Yesterday MotherReader brought up a question about a children's book she recently read that included religious aspects that she didn't see mentioned in reviews of said book. She found it curious that no one else seemed to notice the religious passages or comment on their relevance to the rest of the book.
I've recently been thinking about some children's books I've read in which just the opposite takes place--religious discussion is missing from stories in what I find to be an illogical way.
The Percy Jackson and the Olympians series by Rick Riordan and The Chronus Chronicles by Anne Ursu both set up situations in which child characters learn that the Greek gods are for real. In one set of books the gods and goddesses continue to get involved (ah...date...we'll say, to put it nicely) with humans, and in the other the Greek Underworld is what we have to look forward to after death.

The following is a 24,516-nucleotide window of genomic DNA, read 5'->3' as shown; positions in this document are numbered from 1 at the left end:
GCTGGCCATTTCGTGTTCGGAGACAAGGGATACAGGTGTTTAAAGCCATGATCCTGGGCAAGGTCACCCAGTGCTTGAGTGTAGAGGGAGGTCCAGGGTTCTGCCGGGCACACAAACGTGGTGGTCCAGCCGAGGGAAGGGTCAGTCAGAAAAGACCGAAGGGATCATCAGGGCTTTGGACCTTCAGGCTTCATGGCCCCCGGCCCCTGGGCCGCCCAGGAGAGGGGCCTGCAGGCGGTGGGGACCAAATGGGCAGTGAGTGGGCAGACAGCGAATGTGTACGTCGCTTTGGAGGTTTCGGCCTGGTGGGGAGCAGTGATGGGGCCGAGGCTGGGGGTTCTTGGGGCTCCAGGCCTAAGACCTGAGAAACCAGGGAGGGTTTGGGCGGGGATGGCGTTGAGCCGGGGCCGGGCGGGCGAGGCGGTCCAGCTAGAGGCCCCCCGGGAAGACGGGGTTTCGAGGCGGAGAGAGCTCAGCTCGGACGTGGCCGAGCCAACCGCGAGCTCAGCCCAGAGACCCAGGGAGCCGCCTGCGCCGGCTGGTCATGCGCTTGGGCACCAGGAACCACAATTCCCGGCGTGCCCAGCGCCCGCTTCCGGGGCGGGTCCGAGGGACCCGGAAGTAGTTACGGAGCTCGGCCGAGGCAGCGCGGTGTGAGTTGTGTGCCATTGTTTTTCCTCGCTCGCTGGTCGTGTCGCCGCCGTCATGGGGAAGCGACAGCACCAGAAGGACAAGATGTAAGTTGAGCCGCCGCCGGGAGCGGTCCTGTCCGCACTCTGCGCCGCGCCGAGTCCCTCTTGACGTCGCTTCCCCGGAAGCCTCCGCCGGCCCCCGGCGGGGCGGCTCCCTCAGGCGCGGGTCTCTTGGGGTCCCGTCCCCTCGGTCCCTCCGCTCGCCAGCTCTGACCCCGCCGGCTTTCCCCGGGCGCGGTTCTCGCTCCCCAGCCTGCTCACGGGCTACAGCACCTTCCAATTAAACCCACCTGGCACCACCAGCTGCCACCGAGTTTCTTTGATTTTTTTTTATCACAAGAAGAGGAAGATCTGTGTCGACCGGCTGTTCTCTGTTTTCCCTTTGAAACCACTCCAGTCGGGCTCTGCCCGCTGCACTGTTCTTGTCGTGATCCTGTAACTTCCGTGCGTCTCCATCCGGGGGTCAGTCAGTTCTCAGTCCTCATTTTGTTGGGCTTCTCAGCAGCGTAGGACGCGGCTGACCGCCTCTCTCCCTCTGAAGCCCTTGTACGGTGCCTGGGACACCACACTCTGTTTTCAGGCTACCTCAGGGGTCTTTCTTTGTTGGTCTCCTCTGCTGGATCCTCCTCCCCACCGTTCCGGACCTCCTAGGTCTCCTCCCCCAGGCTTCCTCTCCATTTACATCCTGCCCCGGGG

In none of these books does any child character ever say, "But what about baby Jesus?" or "Does my rabbi know about this?"
Now these books are all adventures and work very well as such. They are not trying to be profound. But it still struck me as odd that all the kid characters just took the news that the Judeo-Christian ethic that they had been brought up in was pretty much turned on its ear. Even if you accepted that not one of these children had ever seen the inside of a church or a synogogue, they had to have heard of God and the Bible.
They didn't wonder what was up?
Evidently not. And evidently adult readers of these series don't expect them to because to my knowledge no one has noticed that these children know so little about their own culture that they can take this kind of switch in stride.